Creating a strong feminine character doesn’t mean stripping her of everything that makes her a woman. In fact, that’s quite the opposite. I see the author here creating a character who, while being constrained by the fact that yes, she is actually female, works within those limitations to become that much more powerful. Which is how it works in real life, isn’t it?

Bottom line: do you want another cookie-cutter, leather-wearing, bed-hopping Bond knock-off with an X chromosome or would you like to maybe see an actual girl dealing with all the things a girl has to deal with? Which includes, for those unwilling to face it (both in fantasy reviews and in modern politics!), menstruation and thinking about child-bearing.

Argh. I swore I wouldn’t rant, and I did it anyway.

One of my favorite things about this book is that our heroes are mostly old people (there are a couple of young ones, a displaced youth and an apprentice, but they are rash and young and smartly idiotic in the way that only teenagers really can be). It’s refreshing to see a fantasy that ISN’T a coming-of-age story. Our hero, Adoulla, is around sixty and world-weary and feeling ready for his long-overdue (at least in his opinion) dirt-nap when we meet him. There is a charm to the elderly in that they are fearless and unafraid of looking foolish (whether it is being overly sentimental about worldly possessions or absurdly proud of their own flatulence). This book captures that perfectly, and I hope to have 1/10th the sass at that age that any of these characters do.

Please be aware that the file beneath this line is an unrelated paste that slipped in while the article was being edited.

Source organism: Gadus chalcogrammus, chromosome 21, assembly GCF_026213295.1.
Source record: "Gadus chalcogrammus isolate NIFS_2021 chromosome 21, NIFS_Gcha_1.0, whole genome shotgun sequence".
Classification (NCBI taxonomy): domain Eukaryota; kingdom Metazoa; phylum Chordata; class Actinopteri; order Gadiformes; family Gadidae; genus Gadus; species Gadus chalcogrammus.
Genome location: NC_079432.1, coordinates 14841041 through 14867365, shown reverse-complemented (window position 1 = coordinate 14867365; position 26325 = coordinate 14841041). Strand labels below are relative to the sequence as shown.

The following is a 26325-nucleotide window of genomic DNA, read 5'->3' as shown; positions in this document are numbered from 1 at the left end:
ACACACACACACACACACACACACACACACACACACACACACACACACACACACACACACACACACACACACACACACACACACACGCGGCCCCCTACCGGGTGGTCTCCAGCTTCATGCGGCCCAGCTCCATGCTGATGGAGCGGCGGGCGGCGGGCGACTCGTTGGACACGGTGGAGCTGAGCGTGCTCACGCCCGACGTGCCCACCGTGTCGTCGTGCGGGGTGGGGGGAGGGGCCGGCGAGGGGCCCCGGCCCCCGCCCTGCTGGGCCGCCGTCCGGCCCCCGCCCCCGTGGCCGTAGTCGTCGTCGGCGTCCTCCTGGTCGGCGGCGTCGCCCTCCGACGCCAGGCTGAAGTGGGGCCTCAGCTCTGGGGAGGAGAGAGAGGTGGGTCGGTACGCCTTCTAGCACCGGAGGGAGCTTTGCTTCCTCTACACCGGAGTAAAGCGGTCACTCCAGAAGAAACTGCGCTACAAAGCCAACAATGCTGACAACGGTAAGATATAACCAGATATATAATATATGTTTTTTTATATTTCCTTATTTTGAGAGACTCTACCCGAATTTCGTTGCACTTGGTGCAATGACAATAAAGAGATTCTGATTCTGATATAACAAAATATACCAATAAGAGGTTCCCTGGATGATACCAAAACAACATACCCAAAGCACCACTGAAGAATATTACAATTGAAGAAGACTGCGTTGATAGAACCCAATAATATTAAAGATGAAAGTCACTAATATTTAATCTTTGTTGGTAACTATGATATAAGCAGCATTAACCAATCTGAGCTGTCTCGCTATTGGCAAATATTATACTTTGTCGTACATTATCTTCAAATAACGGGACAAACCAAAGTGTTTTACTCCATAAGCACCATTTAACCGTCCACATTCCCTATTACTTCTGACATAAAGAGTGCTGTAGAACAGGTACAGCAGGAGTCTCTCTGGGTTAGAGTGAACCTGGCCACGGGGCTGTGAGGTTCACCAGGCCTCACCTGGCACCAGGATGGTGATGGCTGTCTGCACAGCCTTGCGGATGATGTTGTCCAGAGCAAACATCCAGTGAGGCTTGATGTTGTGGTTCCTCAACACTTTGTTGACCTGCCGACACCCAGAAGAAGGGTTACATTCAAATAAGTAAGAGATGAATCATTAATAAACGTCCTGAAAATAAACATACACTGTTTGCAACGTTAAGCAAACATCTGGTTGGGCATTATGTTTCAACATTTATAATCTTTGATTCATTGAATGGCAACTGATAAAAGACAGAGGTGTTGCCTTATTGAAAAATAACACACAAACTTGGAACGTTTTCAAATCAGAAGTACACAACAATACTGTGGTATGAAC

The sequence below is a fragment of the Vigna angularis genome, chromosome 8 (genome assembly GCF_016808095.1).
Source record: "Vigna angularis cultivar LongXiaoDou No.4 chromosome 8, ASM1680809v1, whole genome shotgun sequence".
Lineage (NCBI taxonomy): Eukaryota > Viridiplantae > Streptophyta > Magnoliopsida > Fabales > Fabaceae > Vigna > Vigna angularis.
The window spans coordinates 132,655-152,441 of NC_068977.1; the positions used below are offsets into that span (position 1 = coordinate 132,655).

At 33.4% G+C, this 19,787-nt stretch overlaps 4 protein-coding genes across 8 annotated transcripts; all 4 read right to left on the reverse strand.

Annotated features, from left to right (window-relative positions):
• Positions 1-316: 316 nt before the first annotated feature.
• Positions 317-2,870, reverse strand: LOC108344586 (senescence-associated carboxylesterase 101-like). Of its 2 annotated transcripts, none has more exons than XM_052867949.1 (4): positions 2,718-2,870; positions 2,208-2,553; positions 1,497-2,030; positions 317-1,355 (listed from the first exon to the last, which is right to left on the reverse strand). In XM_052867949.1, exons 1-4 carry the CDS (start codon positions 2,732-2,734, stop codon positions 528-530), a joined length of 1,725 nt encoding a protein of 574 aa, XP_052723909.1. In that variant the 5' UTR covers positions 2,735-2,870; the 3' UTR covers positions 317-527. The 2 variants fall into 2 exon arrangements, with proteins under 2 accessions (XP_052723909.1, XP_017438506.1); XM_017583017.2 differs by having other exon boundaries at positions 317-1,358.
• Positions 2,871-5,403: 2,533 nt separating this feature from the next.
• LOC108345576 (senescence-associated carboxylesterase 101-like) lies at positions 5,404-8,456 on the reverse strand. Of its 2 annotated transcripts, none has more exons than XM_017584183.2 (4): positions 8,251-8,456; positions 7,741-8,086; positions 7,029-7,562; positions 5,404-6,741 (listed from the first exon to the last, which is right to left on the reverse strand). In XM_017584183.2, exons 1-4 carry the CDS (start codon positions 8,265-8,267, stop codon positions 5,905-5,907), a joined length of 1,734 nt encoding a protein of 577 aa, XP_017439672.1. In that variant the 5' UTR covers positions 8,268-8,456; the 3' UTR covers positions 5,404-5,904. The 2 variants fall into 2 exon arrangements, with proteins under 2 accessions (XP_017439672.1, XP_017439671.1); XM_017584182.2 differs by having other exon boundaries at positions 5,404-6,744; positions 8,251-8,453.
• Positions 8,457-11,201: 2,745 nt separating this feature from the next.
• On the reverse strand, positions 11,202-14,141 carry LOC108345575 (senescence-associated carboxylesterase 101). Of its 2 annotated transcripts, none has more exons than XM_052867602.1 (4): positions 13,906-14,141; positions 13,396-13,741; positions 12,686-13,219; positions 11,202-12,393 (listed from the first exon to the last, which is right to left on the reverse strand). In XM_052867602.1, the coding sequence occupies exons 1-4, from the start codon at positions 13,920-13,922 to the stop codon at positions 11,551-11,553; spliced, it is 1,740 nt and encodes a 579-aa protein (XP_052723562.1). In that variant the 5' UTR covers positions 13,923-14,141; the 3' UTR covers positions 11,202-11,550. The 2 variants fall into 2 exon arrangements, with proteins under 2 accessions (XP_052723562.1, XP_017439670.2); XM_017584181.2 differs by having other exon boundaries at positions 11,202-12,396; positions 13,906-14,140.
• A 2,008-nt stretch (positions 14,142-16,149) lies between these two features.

Just read this book. Especially if you enjoy unique fantasy settings, such as N.K. Jemisin’s The Hundred Thousand Kingdoms or Brandon Sanderson’s A Way of Kings. It’s worth it, and it’s a fraction of the size of other door-stopper fantasies written by the likes of Rothfuss, Jordan, Sanderson, et al. You can read it in a weekend, form your own opinion, and wedge your mind open just the tiniest of fractions. It’ll be good for you. But don’t take it from me. Read the damned book already and stop taking advice from opinionated strangers on the internet! ( )
1 vote kiaras | Oct 22, 2013 |